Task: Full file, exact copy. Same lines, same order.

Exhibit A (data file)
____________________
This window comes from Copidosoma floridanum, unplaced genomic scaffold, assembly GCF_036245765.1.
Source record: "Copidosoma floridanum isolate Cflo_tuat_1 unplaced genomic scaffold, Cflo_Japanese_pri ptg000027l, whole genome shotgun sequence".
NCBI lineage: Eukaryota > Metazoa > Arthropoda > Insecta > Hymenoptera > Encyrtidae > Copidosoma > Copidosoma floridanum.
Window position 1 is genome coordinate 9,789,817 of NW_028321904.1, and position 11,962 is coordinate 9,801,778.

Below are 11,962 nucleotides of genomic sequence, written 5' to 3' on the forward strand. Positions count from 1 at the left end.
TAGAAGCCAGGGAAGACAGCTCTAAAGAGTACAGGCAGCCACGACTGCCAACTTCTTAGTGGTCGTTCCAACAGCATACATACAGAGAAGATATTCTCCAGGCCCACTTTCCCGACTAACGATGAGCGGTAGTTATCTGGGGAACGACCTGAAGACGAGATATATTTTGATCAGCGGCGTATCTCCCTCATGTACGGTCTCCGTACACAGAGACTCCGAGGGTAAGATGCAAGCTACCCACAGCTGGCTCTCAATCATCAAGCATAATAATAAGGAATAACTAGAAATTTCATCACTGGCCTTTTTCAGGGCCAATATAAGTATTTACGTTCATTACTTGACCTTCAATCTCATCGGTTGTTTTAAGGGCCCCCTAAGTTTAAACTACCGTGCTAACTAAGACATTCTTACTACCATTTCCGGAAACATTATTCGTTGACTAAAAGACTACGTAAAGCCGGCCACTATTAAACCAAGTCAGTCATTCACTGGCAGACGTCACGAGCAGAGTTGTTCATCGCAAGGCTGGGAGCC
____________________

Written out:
This window comes from Copidosoma floridanum, unplaced genomic scaffold, assembly GCF_036245765.1.
Source record: "Copidosoma floridanum isolate Cflo_tuat_1 unplaced genomic scaffold, Cflo_Japanese_pri ptg000027l, whole genome shotgun sequence".
NCBI lineage: Eukaryota > Metazoa > Arthropoda > Insecta > Hymenoptera > Encyrtidae > Copidosoma > Copidosoma floridanum.
Window position 1 is genome coordinate 9,789,817 of NW_028321904.1, and position 11,962 is coordinate 9,801,778.

Below are 11,962 nucleotides of genomic sequence, written 5' to 3' on the forward strand. Positions count from 1 at the left end.
TAGAAGCCAGGGAAGACAGCTCTAAAGAGTACAGGCAGCCACGACTGCCAACTTCTTAGTGGTCGTTCCAACAGCATACATACAGAGAAGATATTCTCCAGGCCCACTTTCCCGACTAACGATGAGCGGTAGTTATCTGGGGAACGACCTGAAGACGAGATATATTTTGATCAGCGGCGTATCTCCCTCATGTACGGTCTCCGTACACAGAGACTCCGAGGGTAAGATGCAAGCTACCCACAGCTGGCTCTCAATCATCAAGCATAATAATAAGGAATAACTAGAAATTTCATCACTGGCCTTTTTCAGGGCCAATATAAGTATTTACGTTCATTACTTGACCTTCAATCTCATCGGTTGTTTTAAGGGCCCCCTAAGTTTAAACTACCGTGCTAACTAAGACATTCTTACTACCATTTCCGGAAACATTATTCGTTGACTAAAAGACTACGTAAAGCCGGCCACTATTAAACCAAGTCAGTCATTCACTGGCAGACGTCACGAGCAGAGTTGTTCATCGCAAGGCTGGGAGCC